- decompression:
           - decompression of sacral foramina (laminectomy) is helpful for patients w/ neurologic impingment;
    - reduction:
           - sacral frx reduction is usually achieved w/ pointed reduction forceps.
           - forceps should span from spinous processes of sacrum to iliac crests;
           - assess reduction by visualization of posterior sacral lamina & palpation of the fracture through the greater sciatic notch;
           - sacral nerve roots are palpated after the reduction to be certain that they have not been entrapped;
    - fixation:
           - obtained w/ one or two screws into S1 vertebral body placed from lateral surface of the iliac wing; (similar to SI joint dislocation);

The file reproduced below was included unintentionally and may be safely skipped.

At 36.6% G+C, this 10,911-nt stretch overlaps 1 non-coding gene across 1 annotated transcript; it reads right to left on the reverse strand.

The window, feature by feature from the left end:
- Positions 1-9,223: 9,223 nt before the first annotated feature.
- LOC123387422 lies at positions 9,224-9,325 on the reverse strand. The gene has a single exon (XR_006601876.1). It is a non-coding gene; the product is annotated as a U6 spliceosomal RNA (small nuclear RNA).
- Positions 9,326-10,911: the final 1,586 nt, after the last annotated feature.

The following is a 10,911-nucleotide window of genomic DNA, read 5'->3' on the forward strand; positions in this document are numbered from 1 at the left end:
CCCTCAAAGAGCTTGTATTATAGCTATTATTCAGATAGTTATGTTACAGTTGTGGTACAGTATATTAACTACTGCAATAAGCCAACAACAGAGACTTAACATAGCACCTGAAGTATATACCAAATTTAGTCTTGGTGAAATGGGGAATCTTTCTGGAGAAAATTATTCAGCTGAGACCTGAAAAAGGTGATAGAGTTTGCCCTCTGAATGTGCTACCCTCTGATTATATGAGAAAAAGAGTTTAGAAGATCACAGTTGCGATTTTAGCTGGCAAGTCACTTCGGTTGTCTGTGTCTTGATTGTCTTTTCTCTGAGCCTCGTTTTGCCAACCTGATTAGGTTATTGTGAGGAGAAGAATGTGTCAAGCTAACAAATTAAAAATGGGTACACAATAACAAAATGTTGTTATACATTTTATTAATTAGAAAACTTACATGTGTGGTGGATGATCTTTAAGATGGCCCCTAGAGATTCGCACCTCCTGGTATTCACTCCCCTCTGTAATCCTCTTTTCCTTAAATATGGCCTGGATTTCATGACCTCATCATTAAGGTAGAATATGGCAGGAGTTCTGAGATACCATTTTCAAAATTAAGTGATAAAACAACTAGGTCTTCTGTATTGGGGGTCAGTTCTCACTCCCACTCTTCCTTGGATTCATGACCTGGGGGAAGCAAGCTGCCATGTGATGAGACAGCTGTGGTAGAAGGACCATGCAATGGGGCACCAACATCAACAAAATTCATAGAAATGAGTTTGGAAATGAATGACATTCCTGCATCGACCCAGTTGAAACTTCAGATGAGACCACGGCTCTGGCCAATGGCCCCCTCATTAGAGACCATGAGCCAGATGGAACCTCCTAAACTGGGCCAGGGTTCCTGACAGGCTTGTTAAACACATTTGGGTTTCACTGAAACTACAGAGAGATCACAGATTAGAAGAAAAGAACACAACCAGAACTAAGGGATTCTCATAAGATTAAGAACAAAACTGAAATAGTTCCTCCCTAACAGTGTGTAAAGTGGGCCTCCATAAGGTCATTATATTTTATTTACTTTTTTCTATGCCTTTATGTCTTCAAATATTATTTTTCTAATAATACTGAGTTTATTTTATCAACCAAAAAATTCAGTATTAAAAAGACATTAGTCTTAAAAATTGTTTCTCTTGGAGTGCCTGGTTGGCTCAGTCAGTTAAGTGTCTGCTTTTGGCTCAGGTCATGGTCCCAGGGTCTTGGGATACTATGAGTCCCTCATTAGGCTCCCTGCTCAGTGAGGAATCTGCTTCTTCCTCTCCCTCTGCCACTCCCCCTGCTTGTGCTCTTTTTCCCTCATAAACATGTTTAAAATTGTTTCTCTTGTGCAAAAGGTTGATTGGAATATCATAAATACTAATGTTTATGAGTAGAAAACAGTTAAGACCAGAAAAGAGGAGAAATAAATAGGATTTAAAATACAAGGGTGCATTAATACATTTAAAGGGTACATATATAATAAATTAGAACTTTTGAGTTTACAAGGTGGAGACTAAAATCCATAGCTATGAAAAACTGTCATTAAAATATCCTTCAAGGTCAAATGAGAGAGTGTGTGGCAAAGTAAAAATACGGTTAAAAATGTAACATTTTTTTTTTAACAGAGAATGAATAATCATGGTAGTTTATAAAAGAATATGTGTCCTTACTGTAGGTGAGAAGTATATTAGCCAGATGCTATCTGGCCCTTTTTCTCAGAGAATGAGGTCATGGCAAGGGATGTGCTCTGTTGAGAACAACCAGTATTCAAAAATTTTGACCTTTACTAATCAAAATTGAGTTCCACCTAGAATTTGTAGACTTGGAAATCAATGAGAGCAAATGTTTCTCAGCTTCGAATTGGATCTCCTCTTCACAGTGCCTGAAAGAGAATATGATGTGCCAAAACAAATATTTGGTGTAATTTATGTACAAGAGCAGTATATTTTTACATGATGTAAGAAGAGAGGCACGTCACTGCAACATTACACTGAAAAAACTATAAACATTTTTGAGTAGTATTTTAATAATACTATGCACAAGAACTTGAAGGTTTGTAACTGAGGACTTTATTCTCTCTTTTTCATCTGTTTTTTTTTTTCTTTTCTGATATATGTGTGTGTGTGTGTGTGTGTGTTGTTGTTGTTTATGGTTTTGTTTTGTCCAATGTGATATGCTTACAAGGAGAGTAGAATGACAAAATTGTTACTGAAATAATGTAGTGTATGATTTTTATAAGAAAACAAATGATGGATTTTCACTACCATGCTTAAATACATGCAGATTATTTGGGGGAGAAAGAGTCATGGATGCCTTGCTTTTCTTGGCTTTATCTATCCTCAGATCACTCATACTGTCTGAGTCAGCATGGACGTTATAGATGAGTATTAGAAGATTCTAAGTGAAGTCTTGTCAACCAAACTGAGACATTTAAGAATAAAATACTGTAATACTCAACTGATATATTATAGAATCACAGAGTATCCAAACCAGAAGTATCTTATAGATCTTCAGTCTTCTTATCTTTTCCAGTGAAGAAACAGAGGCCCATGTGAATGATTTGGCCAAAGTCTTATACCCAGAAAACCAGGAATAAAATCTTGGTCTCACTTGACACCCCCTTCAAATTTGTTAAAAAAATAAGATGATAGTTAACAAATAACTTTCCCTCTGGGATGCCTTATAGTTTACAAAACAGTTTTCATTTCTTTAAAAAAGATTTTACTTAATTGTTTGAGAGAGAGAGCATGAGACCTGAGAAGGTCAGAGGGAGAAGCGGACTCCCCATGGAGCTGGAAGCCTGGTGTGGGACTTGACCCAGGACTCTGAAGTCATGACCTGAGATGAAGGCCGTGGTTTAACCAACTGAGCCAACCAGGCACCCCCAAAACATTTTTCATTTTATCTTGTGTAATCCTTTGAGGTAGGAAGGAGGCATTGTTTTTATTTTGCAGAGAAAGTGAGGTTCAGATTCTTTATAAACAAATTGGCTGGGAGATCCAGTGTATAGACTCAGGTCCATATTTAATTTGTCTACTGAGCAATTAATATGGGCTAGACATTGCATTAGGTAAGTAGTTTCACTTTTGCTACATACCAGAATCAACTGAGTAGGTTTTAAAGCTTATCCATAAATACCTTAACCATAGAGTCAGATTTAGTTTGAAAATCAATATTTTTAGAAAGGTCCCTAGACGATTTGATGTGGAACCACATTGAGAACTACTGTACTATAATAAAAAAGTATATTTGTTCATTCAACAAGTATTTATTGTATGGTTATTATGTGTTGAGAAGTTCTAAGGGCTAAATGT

- using flouroscopy, insert long 6.5 mm cannulated lag screws engage frx from the iliac wing to the body of S1;
           - with transforaminal fractures, use fully threaded screw to avoid compression of the sacral neural foramina
           - it may be possible to place a thin malleable plate placed across posterior sacrum from ilium to ilium as a tension band just above greater sciatic notch;
    - Sacroiliac Joint Fixation - Posterior screw fixation:
           - it is important to note that malreduction of transforaminal sacral fractures will substantially decrease the space available for iliosacral screws;
           - surgeon should make all efforts to reduce transforminal fractures to within 1 cm of being anatomic;
           - references:
                  - The effect of sacral malreduction on the safe placement of iliosacral screws. Reilly MC et al. (15th Annual Meeting of OTA  1999). 
                  - Small Bowel Obstruction from Entrapment in a Sacral Fracture Stabilized with Iliosacral Screws: Case Report and Review of the Literature.
    - 4.5 mm reconstruction plate: (Albert, et al (1993));
          - indicated for posterior pelvic fractures as well as sacral fractures;